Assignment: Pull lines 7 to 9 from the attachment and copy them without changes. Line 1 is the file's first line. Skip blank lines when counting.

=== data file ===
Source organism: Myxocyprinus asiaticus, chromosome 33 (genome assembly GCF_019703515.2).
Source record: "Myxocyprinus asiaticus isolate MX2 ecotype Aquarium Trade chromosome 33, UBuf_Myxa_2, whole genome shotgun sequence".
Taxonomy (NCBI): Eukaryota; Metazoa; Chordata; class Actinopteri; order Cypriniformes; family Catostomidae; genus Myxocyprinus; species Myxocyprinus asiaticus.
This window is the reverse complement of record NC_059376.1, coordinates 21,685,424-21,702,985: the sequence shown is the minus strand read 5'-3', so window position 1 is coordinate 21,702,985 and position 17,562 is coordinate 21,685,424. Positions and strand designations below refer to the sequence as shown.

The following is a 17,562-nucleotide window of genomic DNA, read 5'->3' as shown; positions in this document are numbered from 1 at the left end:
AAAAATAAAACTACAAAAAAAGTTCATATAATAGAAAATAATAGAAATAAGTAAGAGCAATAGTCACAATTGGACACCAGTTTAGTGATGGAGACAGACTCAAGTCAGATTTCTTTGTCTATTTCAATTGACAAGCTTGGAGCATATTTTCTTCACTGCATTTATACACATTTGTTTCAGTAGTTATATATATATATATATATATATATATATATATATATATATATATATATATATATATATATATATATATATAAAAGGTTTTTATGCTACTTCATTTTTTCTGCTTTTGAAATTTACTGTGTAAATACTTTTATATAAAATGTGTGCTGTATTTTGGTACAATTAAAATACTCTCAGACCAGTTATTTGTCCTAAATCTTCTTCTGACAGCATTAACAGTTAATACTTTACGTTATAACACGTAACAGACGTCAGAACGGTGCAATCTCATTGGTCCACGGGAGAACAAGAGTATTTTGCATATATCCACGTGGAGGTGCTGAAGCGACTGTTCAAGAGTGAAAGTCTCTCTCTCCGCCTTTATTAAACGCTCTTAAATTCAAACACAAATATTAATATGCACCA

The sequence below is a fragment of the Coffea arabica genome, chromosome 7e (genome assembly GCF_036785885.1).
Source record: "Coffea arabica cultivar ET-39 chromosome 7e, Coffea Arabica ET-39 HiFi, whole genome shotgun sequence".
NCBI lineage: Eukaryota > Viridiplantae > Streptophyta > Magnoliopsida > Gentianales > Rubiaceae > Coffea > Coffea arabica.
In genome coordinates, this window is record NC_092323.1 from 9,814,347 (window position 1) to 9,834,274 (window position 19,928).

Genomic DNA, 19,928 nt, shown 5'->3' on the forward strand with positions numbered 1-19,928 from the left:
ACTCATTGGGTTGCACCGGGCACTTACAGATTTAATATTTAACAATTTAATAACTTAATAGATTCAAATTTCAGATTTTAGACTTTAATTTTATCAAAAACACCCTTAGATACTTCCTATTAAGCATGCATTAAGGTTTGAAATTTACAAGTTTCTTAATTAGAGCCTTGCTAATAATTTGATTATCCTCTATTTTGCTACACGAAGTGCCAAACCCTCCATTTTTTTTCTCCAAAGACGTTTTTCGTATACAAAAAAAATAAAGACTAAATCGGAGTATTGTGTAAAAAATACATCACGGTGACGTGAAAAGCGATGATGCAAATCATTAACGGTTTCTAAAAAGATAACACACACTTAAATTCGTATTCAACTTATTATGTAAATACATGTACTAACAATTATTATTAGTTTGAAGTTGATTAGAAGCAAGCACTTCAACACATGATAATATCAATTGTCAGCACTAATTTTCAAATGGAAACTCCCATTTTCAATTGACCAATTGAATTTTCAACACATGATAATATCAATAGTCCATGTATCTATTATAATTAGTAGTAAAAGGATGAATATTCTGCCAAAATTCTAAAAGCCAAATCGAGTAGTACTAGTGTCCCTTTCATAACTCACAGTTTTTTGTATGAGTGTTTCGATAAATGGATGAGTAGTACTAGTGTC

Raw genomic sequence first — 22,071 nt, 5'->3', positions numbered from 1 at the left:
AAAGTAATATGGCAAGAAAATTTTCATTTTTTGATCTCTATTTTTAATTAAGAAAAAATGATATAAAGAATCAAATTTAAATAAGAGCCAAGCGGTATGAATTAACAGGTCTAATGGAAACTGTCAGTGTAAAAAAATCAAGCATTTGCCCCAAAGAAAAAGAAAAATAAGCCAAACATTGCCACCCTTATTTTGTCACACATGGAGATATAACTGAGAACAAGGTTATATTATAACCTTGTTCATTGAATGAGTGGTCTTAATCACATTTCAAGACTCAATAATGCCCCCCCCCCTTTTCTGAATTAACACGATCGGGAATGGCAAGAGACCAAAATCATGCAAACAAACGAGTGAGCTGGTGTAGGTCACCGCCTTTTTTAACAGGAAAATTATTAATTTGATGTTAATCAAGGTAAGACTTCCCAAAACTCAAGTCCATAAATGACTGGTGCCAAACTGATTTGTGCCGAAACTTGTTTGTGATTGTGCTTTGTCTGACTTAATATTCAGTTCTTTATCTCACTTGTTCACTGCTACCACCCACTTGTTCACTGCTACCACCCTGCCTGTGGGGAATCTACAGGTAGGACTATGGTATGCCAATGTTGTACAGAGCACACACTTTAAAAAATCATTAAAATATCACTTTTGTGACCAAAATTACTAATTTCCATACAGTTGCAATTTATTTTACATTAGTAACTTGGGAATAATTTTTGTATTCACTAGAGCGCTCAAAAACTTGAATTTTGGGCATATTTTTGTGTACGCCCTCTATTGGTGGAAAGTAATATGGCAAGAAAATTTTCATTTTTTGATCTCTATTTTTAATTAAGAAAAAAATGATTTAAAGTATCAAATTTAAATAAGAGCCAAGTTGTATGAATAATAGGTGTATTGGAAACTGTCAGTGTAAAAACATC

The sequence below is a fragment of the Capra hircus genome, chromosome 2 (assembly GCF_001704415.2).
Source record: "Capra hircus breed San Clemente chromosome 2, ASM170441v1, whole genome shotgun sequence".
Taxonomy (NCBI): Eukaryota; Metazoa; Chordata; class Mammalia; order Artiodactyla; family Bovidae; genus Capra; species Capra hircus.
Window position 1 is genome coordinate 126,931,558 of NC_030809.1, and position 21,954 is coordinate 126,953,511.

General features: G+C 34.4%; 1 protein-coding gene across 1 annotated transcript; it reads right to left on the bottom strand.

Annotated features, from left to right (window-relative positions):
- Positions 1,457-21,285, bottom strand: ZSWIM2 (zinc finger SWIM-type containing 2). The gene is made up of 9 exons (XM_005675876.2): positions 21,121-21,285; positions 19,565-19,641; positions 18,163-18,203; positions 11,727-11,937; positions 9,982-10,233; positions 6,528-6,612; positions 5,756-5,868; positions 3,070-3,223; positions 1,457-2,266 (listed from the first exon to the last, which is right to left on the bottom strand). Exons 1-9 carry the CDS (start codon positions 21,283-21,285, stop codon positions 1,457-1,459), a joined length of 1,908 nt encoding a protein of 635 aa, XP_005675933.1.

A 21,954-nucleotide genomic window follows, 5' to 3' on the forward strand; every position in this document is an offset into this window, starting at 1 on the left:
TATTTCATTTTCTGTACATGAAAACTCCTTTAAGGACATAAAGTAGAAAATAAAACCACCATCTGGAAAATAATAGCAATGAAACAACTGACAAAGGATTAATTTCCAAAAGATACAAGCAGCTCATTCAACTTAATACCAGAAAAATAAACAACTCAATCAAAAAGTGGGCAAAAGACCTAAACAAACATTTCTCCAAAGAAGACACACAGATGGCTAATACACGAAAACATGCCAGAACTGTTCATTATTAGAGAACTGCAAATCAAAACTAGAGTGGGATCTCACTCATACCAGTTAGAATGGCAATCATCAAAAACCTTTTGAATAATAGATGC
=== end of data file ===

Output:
The sequence below is a fragment of the Coffea arabica genome, chromosome 7e (genome assembly GCF_036785885.1).
Source record: "Coffea arabica cultivar ET-39 chromosome 7e, Coffea Arabica ET-39 HiFi, whole genome shotgun sequence".
NCBI lineage: Eukaryota > Viridiplantae > Streptophyta > Magnoliopsida > Gentianales > Rubiaceae > Coffea > Coffea arabica.